A commonly available voltage in an aircraft power system is 28 volts, which is the voltage shown as applied to lead 125A. However, BITEs 16 require a 12-volt power supply. Applicants resolve this discrepancy by connecting BITEs 16A-D in parallel and 16E-H in parallel and connecting these two groups of BITEs in series. That is, nodes 134 and 136 are at the same potential (28 volts), and nodes 138 and 140 are at zero and 14 volts, respectively. The BITEs have been found to tolerate 14 volts.
One embodiment of the present invention has been described wherein the data bus of a microprocessor in aircraft engine control is connected to a latch 3 which latch in data under microprocessor control. The latched data is presented to drivers 15A-B which are enabled by a signal on lead 19 from the microprocessor. If the drivers are enabled by flag-enable block 23 (that is, transistor 72 is turned on) the coils 36 to which logic zeros are applied then carry current and change the states of the spheres 50 to which they are connected. After a 100 millisecond delay for BITE stabilization, the microprocessor applies a lockout signal to DB9 which open-circuits the coils 36 through toggling relay reeds 54 and 57 to thereby turn off transistor 72, thus preventing subsequent current flow through any of the coils 36. The toggling of reed 57 also changes the signal present at contacts 108 and 109, thus alerting the pilot of the aircraft as to the occurrence of a fault. (As mentioned, the occurrence of the fault may not be noticeable in an alteration of the aircraft's performance, because of other safety features incorporated in the aircraft).
The indicator 12 is thus protected from an accidental change in state in three distinct ways. First, it possesses a mechanical toggling characteristic in that the spheres 50 are magnetically polarized by the interaction of their own self-contained permanent magnet 56 in FIG. 5 and a magnet (not shown) contained within the device body 150. Thus, the spheres 50 tend to rest either showing white or black and in no other position. The only influence which alters the state of a sphere 50 is current through coil 36. The second aspect of nonvolatility relates to these currents. The flag lockout signal on lead DB9 serves to prevent current from flowing through coils 36 by opening up transistor 76. Third, the loss of power to the entire system, as when an aircraft mechanic removes power, does not change the state of the spheres 50.
Thus, when the aircraft mechanic, perhaps when prompted to do so by the pilot who noticed the cockpit signal provided by contacts 108 or 109, examines the spheres 50, the mechanic sees an 8-bit binary number such as that shown in FIG. 4 (black=0, white=1). The mechanic will record the 8-bit number and look up particular fault identified by the 8-bit number in a table. In another embodiment of the present invention, one of the spheres, in this case, the sphere in BITE 16H indicates that the fault is one of a class of faults associated with the electronic engine control. Under this embodiment, the mechanic is instructed to first examine sphere in BITE 16H, and if that sphere so indicates, to immediately remove the electronic engine control, as the fault has occurred therein. A new control can be reinstalled, thus reducing down-time of the aircraft.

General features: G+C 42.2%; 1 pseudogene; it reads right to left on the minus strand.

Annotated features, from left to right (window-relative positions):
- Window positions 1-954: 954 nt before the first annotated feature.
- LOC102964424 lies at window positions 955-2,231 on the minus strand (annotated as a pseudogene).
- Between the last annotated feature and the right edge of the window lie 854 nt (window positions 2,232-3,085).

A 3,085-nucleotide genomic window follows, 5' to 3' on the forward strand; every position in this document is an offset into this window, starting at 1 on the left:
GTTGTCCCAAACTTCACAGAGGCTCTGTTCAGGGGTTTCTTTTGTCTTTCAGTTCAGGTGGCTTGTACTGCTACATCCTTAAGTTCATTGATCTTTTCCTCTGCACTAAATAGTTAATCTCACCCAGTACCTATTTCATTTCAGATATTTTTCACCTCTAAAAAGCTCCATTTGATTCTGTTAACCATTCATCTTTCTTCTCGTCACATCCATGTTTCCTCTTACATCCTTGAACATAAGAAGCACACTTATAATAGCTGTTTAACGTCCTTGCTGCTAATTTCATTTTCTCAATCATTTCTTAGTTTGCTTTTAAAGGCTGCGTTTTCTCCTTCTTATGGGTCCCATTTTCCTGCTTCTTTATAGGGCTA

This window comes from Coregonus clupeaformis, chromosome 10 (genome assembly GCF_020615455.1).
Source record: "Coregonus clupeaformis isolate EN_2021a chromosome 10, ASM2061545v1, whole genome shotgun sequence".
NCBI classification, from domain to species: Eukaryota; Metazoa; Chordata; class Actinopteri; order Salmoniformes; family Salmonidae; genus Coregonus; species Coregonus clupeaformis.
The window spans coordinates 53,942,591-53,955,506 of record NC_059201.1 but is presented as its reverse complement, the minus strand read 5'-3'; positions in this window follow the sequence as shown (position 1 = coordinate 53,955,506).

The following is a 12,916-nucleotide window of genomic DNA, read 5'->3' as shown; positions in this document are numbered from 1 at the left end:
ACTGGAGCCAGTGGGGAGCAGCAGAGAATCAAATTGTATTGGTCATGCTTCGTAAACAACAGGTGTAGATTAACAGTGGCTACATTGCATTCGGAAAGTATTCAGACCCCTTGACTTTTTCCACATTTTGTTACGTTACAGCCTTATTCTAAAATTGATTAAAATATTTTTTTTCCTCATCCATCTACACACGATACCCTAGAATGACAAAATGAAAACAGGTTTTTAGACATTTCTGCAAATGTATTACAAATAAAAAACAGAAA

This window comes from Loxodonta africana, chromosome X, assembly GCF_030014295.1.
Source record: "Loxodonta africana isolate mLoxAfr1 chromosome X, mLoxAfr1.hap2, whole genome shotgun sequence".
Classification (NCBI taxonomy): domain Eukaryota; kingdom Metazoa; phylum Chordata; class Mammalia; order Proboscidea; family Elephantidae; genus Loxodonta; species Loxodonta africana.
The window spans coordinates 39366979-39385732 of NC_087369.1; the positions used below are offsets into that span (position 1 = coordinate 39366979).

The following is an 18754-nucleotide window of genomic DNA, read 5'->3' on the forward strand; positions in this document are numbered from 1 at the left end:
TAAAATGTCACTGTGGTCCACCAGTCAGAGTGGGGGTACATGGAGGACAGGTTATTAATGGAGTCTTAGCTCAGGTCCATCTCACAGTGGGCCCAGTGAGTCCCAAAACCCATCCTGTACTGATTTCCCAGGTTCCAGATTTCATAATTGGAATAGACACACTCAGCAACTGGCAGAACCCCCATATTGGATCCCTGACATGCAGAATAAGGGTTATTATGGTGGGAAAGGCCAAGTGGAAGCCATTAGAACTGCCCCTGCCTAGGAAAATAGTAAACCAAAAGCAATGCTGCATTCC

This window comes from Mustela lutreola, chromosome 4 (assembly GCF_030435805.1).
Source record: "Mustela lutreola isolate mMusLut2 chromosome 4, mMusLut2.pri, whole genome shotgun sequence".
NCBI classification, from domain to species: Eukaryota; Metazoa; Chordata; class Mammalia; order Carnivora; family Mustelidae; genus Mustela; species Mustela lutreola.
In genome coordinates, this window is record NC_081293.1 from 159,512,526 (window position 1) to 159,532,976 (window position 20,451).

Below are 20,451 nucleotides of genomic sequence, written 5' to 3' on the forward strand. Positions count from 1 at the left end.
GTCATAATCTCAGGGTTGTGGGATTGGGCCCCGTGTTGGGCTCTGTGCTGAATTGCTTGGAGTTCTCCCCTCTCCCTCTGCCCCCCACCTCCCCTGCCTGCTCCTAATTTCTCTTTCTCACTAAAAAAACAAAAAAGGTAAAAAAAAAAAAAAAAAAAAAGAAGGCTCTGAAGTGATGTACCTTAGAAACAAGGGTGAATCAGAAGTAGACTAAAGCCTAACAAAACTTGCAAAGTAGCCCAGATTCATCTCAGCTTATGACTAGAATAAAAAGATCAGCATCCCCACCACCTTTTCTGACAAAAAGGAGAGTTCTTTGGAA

From one point of view, each of the plurality of electromechanical indicators 16 in FIG. 1 is responsive to one bit of the digital fault code signal which is presented to indicator 12 by drivers 15A-B. However, the electromechanical indicators 16 are only allowed to respond if flag enable block 23 is in the proper state. The proper state requires that transistor 72 in FIG. 3 complete a path to ground through relay reed 54 so that transistor 76 can conduct. With enable block 23 in this state, current is able to be supplied to the coils 36 in FIG. 2.
Flag control block 27 in FIG. 1 controls the state of the flag enable block 23 through the relays in FIG. 3. When the relay reed 54 is in the position shown, the enable block 23 is allowed to enable and disable current flow to coils 36, which apply magnetic fields to movable members taking the form of spheres 50 in FIG. 5. The magnetic field influences the spheres 50 to change state. When the relay reed 54 moves to the phantom position 59, the enable block 23 is prevented from enabling current to flow to the coils 36.
A biasing means in the form of the magnet discussed in connection with FIG. 5 tends to keep the sphere 50 in one of two states, despite termination of power to electromagnet 65. Of course, the current applied to electromagnet 65 on lines MI0-MI7 in FIG. 2 overcomes the bias and changes the state of sphere 50.
Numerous substitutions and modifications can be undertaken without departing from the true spirit and scope of the present invention. What is desired to be secured by Letters Patent of the United States is the following.
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|US5473309 *||Jan 26, 1994||Dec 5, 1995||Marcum; Dale H.||Apparatus for testing an irrigation system controller and method of testing irrigation systems|
|US6272407 *||Dec 5, 1997||Aug 7, 2001||Robert Bosch Gmbh||Vehicle equipped with a control system|
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|U.S. Classification||340/945, 340/664, 324/133, 340/3.1, 340/3.7, 340/518|
|International Classification||G08B5/26, G08B25/14|
|Cooperative Classification||G08B5/26, G08B25/14|
|European Classification||G08B25/14, G08B5/26|
|Dec 27, 1983||AS||Assignment|
Owner name: GENERAL ELECTRIC COMPANY A NY CORP.
Free format text: ASSIGNMENT OF ASSIGNORS INTEREST.;ASSIGNORS:SMITH, ARTHUR E.;ANDERSON, WILLIAM P.;BLOSSER, JAY S.;AND OTHERS;REEL/FRAME:004224/0231;SIGNING DATES FROM 19831219 TO 19831221
|Aug 26, 1991||FPAY||Fee payment|
Year of fee payment: 4
|Nov 28, 1995||REMI||Maintenance fee reminder mailed|
|Apr 21, 1996||LAPS||Lapse for failure to pay maintenance fees|
|Jul 2, 1996||FP||Expired due to failure to pay maintenance fee|
Effective date: 19960424